So I think ideally what we want to do is do some kind of online experiment where the respondents actually experience the platform, let's say, without using their data. You know, what kind of ads do they see, experience it ideally over a longer period of time. And once they understand what they are signing up for, then they are in a better position to respond with the evaluations.
Unfortunately, as you all know, right, like running such experiments is challenging without collaborating directly with Facebook and with Google and with the platforms. And as academics like we have struggled a lot to convince these tech companies to collaborate with us for experiments. That is the first point.
The second point I wanted to mention was you might all know, right, from the research literature there is this concept called the privacy paradox. So basically if you ask if they value privacy, most of them reply and say that they really value privacy a lot. But when you actually ask them to like take real actions like put real dollars on the table or like, you know, put some effort in like increasing their privacy, then not many people actually follow up with that.
So there is some difference between stated preferences like, you know, if you ask people. Even when you give them a choice experiment and ask them to make a choice between two options, if there is no real money on the table like people are more likely to choose the option which offers them more privacy.
But when they actually have to take an action like when they actually have to use their own money like, for example, and spend it on a version of Facebook which doesn't use their data, then you won't really see the valuations to be that high. In fact, the difference can be quite substantial.
So I think it is important to keep some of these points in mind when we interpret these results. Yeah, those were my comments on the study.
>> IGNACY SWIECICKI: Okay. Thank you very much.
Tomas, moving on to you and your experience as a regulator and your experience in the ITU. Can you elaborate a little bit on the significance of such results for national bodies and for public regulators?
>> TOMAS LAMANAUSKAS: Thank you very much and for inviting me to the panel. The most important insight here, as you said, that people are educated, and they know that the data is used, and it is a form of payment.
But what is also just picking up on the last point is actually your study thing confirms that a lot of people, a lot of people say yes, we have too much data. We -- you know, we would be prepared to pay. But then you actually ask them do you think the services should be free or should be paid for, still majority of people say no, they still should be free. So I think it is a lot about sentiment versus real action question here as well which is interesting to explore.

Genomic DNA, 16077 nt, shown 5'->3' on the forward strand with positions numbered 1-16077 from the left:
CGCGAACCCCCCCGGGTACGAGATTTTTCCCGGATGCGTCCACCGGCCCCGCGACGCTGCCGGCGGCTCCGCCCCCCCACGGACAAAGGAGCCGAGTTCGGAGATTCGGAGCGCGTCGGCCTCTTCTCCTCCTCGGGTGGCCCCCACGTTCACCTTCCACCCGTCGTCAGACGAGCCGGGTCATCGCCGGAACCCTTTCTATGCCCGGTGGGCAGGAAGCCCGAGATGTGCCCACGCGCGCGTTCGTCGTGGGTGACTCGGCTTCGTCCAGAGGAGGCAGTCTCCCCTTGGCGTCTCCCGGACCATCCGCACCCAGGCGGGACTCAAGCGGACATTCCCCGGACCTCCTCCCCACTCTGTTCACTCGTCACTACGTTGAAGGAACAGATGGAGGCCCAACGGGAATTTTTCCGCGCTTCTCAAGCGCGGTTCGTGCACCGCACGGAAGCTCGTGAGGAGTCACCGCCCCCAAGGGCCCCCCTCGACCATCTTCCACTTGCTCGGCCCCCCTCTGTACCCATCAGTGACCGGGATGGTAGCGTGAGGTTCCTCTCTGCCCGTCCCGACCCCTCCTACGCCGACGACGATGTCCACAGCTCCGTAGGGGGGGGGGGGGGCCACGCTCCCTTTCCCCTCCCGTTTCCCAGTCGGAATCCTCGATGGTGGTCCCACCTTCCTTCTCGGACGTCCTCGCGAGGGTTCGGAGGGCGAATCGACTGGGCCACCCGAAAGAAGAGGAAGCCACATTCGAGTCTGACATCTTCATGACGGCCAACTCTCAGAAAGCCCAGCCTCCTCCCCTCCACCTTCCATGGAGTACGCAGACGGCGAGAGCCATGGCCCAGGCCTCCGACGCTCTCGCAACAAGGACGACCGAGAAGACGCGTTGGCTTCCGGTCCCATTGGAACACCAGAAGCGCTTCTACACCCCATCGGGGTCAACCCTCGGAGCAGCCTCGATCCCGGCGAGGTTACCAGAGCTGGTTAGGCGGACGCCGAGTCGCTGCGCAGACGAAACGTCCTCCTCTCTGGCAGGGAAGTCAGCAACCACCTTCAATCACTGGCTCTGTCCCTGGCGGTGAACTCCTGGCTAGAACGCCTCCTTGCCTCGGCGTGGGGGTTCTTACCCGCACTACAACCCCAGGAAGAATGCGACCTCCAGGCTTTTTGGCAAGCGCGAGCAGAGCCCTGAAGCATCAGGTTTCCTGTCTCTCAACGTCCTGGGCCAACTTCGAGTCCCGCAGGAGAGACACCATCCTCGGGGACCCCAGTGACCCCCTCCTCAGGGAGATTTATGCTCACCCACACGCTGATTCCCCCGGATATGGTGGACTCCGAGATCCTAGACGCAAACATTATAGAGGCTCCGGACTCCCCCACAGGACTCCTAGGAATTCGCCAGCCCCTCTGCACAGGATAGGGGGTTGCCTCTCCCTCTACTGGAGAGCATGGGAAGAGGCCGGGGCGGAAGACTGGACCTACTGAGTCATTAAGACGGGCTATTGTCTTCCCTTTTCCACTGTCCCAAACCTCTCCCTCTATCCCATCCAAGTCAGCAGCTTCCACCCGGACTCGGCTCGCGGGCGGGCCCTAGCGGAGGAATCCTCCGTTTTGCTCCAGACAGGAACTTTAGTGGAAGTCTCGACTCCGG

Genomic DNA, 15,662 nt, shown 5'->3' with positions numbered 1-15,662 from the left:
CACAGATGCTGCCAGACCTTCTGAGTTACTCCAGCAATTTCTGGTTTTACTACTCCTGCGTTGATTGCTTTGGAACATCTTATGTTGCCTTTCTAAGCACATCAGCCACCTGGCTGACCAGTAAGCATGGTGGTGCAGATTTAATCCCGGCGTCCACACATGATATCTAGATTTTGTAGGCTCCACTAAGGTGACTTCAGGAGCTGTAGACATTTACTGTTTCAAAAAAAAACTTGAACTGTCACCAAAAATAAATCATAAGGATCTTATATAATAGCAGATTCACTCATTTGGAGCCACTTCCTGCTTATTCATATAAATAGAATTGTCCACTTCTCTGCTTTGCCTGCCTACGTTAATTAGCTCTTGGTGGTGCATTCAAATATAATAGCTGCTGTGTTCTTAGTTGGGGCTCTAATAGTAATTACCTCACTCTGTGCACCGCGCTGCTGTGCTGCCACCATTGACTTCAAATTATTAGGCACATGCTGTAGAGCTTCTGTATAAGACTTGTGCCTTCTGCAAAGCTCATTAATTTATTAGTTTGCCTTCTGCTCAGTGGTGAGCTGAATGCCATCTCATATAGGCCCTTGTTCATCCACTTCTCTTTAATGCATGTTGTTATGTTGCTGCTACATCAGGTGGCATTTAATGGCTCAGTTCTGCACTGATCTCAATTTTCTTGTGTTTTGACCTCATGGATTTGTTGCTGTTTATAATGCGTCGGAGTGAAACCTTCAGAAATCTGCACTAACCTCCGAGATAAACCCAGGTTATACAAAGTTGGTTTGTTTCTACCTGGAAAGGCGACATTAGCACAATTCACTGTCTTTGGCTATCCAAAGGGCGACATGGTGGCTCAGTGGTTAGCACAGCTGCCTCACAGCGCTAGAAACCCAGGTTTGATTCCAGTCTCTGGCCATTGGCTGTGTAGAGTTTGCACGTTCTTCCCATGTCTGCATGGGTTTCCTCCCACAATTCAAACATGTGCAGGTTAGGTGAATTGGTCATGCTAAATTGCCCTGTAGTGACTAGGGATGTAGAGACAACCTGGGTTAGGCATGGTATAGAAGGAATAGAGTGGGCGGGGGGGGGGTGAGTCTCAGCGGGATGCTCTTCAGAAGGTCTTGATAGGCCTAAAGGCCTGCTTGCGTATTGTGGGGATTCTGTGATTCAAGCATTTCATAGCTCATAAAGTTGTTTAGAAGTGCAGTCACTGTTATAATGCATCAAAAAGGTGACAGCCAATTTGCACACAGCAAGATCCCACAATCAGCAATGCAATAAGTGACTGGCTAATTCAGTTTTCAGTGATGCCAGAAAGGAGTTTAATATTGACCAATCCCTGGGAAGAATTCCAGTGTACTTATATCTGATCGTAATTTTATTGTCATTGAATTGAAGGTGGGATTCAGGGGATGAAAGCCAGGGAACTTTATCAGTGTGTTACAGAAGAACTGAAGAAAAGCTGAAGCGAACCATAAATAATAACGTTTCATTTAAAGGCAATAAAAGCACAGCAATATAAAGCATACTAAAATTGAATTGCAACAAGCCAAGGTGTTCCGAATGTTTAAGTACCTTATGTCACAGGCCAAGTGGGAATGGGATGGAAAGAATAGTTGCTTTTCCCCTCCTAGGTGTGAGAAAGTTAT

Another thing is, and I think I will come to the regulatory experience here, but I think the data is an interesting thing which is only valuable when it is used. So if it is -- if I have my data with myself and it is not used to give me better service, it's not used to give access to others to me and offer better service, that is probably not much use of the data.
So again the question is probably it's important -- and I'm not saying that you do that, but I think it's important not to oversimplify that they can just move that value that easily from one place to another and its value will remain. Because if, you know, the products will be different. That is the thing also like the previous suggestion about testing differently. Because let's say if Google has to provide the results relevant to you without collecting data from you, you probably would see very different results in Google.
The same with the, you know, like other platforms that provide shopping experience. I have to admit I have in recent years bought something that was advertised to me on Instagram or others, and it is actually pretty relevant, you know, I have to admit. On the one hand, I don't want them to have too much data when it is not relevant to me. But when it is relevant to me, I'm really happy to get that advertisement, you know. So it's also this balance.
That brings me to the experience of telecoms. And I think what you learned in the telecoms and the monopoly experience that you cannot regulate the outcomes. When you say what will be the different model, you cannot predict. You know, we had the famous case where manufacturers had to remove the Internet Explorer. You remember which browser was there. Who in this audience remembers which browser was there. And the question who thought they will benefit. And well the browser, last time, I just checked, the last, the last version of the browser released is 2008. And today we are using Google Chrome. Do we pay for that? No. Is Google Chrome so different in terms of business model? No. It's still tied to some of the other services.